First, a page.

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#197119 - 09/11/18 02:37 PM Extensive dental decay  
Joined: May 2011
Posts: 9
lilmamacass Offline
Member
lilmamacass  Offline
Member

Joined: May 2011
Posts: 9
NYC
Hello there,

I am reaching out because my mother had a dental check up at Sloan and it was discovered she has "extensive tooth decay through her mouth." (Somehow her regular dentist who she sees every 3 months seemed to miss the decay, but that's another story. And she usually only goes to Sloan for an annual check-up. )

She underwent surgery and radiation treatment in the spring/summer of 2011. She had a good amount of her hard and soft palate removed, along with a salivary gland or two, a few teeth, and lymph nodes in the left side her neck. She wears an obturator and has limited capacity to open her mouth due to radiation treatment. (She had the surgery done at Sloan in 2011 but the radiation elswhere).

Sloan advised her she had extensive tooth decay and that their staff could address the decay in her mouth but she is 77 and was told multiple visits to Sloan would be necessary to complete whatever procedures need to be done. She doesn't want to have to commute back and forth to Manhattan but my sibling and I offered to set her up in a hotel and we'd take turns staying with her.

Her regular/general dentist is not equipped to deal with the tooth decay given her history with oral cancer, not that I'd want her going to him anyway. I know she can't have certain teeth extracted because of radiation treatment. I think extraction leads her vulnerable to disease of the jawbone due to radiation.

We haven't learned what procedures will be needed yet as she is consulting with a local dentist. I'm just wondering if anyone has experienced a similar situation.

Thanks for listening,

Maura


Maura
#197121 - 09/11/18 05:12 PM Re: Extensive dental decay [Re: lilmamacass]  
Joined: Jun 2013
Posts: 210
KristenS Offline
Gold Member (200+ posts)
KristenS  Offline
Gold Member (200+ posts)

Joined: Jun 2013
Posts: 210
alabama
I had to have teeth extracted (all of them), and they had me do hyperbaric oxygen treatments prior to the surgery. That may or may not be an option available to your mother. It's protocol for us radiation patients, from what I gather. An oral surgeon did the extraction, though, not my dentist ... outside her abilities, and she knows it. I'm on the working-on-dentures stage now. So ... it's something to ask about.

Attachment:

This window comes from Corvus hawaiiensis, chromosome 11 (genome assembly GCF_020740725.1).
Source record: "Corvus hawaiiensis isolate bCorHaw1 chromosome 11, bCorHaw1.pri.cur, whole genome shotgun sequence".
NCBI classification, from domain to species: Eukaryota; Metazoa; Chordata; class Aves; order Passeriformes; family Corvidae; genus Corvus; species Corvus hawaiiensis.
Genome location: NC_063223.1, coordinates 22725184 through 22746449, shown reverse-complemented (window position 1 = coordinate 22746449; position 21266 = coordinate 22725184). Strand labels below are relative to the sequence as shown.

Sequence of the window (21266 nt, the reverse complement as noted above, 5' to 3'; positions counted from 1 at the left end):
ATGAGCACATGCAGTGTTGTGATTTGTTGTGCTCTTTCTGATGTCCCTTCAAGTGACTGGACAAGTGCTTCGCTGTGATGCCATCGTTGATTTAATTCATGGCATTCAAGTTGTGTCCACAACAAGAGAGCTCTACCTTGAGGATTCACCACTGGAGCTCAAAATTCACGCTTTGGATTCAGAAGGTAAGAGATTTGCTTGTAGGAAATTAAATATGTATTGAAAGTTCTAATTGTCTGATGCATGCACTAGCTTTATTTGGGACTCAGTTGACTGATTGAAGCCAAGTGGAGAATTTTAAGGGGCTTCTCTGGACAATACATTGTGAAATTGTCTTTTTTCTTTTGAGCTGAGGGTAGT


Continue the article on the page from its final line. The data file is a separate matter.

ETA: This was recent; my radiation was some years ago.

Last edited by KristenS; 09/11/18 05:13 PM.

Surgery 5/31/13
Tongue lesion, right side
SCC, HPV+, poorly differentiated
T1N0 based on biopsy and scan
Selective neck dissection 8/27/13, clear nodes
12/2/13 follow-up with concerns
12/3/13 biopsy, surgery, cancer returned
1/8/14 Port installed
PEG installed
Chemo and rads
2/14/14 halfway through carboplatin/taxotere and rads
March '14, Tx done, port out w/ complications, PEG out in June
2017: probable trigeminal neuralgia
Fall 2017: HBOT
Jan 18: oral surgery
#197129 - 09/12/18 03:29 AM Re: Extensive dental decay [Re: lilmamacass]  
Joined: Jun 2007
Posts: 10,116
ChristineB Offline
Administrator, Director of Patient Support Services
ChristineB  Offline
Administrator, Director of Patient Support Services
Patient Advocate (old timer, 2000 posts)

Joined: Jun 2007
Posts: 10,116
PA
Any dentist who your mother sees that is not experienced in treating oral cancer patients should not be an option for your mother. Unfortunately, most dentists are NOT equipped to properly care for someone who has had OC. Any OC patient who went thru radiation treatments MUST for the rest of their lives pay careful attention to their dental needs. That means brushing and flossing after every meal plus in the morning and at night before bed. They should also continue using their flouride trays.... every single day! Teeth take a very hard hit from patients who have rads. I ended up losing ALL my teeth from radiation damage and that was using the flouride trays daily. A water pik used on its lowest setting with warm water and non-alcohol mouth rinse or prescription peridex is another great tool to help make certain your mom is getting in between her teeth to keep them as clean as possible. Many OC survivors will see a prostheodontist instead of a regular dentist.

If your mothers teeth are bad enough that she needs extractions, make sure she is seeing someone who sends her to hyperbaric oxygen treatments (HBO). The Marx protocol is 20 dives prior to and 10 dives after any extraction. This should help to prevent further problems with osteoradionecrosis (ORN) which brings a whole set of other problems if she ends up with that.

Best wishes with your mothers current teeth issues. Prior to selecting which dental professional to go with, a second opinion would be a wise move. Good luck!!!


Christine
SCC 6/15/07 L chk & by L molar both Stag I, age44
2x cispltn-35 IMRT end 9/27/07
-65 lbs in 2 mo, no caregvr
Clear PET 1/08
4/4/08 recur L chk Stag I
surg 4/16/08 clr marg
215 HBO dives
3/09 teeth out, trismus
7/2/09 recur, Stg IV
8/24/09 trach, ND, mandiblctmy
3wks medicly inducd coma
2 mo xtended hospital stay, ICU & burn unit
PICC line IV antibx 8 mo
10/4/10, 2/14/11 reconst surg
OC 3x in 3 years
very happy to be alive smile

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